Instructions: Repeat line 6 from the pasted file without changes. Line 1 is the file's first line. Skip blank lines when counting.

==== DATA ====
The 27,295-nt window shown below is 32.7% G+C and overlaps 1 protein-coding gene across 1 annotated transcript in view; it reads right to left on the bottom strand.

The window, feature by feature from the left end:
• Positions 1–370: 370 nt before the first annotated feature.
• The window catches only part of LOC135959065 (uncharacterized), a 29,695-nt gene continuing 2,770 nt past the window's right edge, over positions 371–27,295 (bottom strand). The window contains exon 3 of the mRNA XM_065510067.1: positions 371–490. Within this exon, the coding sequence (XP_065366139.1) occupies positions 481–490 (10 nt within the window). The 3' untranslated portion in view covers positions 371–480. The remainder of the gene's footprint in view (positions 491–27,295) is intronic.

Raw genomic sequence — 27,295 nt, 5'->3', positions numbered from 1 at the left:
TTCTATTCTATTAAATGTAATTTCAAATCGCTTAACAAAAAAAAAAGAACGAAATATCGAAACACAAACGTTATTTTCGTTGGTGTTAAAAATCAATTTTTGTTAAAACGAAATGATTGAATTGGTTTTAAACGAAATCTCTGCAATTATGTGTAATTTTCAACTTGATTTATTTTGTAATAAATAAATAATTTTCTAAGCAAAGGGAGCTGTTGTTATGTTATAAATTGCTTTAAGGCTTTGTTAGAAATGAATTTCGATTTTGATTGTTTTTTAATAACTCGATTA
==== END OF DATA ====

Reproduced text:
TTCTATTCTATTAAATGTAATTTCAAATCGCTTAACAAAAAAAAAAGAACGAAATATCGAAACACAAACGTTATTTTCGTTGGTGTTAAAAATCAATTTTTGTTAAAACGAAATGATTGAATTGGTTTTAAACGAAATCTCTGCAATTATGTGTAATTTTCAACTTGATTTATTTTGTAATAAATAAATAATTTTCTAAGCAAAGGGAGCTGTTGTTATGTTATAAATTGCTTTAAGGCTTTGTTAGAAATGAATTTCGATTTTGATTGTTTTTTAATAACTCGATTA